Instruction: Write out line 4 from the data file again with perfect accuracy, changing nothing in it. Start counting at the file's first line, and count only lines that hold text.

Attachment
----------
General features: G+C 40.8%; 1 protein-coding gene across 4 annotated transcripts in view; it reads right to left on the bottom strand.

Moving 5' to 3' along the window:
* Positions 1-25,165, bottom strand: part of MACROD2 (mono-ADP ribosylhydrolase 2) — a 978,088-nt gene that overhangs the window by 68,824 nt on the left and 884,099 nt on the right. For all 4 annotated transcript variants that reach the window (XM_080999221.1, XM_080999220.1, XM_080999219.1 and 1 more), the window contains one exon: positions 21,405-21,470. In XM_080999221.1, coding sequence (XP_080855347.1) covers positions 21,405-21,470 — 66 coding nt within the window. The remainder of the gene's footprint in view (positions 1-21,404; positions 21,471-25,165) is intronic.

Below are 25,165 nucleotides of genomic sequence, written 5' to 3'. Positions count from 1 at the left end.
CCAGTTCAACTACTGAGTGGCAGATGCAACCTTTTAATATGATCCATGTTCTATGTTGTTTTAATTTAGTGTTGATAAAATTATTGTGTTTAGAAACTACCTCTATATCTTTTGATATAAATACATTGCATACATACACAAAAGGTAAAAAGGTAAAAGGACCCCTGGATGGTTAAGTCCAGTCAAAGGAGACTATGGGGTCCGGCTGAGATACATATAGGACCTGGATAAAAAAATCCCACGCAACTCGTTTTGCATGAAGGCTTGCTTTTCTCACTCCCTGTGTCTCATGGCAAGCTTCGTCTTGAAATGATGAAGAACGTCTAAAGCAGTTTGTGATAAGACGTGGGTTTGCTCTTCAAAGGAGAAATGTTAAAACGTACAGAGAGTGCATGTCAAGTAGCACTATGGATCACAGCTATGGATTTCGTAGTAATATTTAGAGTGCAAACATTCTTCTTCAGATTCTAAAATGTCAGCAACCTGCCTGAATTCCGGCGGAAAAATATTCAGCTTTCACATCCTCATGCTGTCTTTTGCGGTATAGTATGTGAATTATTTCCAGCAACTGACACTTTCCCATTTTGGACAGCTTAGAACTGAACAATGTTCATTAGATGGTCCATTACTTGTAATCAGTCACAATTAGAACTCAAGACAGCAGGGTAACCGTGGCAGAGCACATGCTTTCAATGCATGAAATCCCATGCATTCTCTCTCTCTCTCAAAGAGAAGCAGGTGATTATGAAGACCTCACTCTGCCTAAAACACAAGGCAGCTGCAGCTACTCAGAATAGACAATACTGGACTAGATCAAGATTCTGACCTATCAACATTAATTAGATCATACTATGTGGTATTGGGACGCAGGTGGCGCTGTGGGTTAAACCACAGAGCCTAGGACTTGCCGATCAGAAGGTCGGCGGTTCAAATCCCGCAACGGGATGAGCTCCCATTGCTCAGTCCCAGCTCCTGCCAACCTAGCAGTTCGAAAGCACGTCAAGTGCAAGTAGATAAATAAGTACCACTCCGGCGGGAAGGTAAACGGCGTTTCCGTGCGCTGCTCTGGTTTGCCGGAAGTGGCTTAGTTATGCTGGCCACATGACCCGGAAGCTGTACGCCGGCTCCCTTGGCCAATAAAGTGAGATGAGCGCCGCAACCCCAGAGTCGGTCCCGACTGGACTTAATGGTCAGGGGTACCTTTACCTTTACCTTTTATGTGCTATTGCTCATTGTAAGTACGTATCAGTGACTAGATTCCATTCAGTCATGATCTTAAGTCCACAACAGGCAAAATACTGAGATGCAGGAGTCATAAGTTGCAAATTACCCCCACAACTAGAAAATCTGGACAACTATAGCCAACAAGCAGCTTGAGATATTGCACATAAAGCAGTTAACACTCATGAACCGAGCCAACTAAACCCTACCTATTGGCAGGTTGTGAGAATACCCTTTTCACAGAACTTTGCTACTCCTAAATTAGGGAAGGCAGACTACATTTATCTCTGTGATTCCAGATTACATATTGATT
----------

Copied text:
Below are 25,165 nucleotides of genomic sequence, written 5' to 3'. Positions count from 1 at the left end.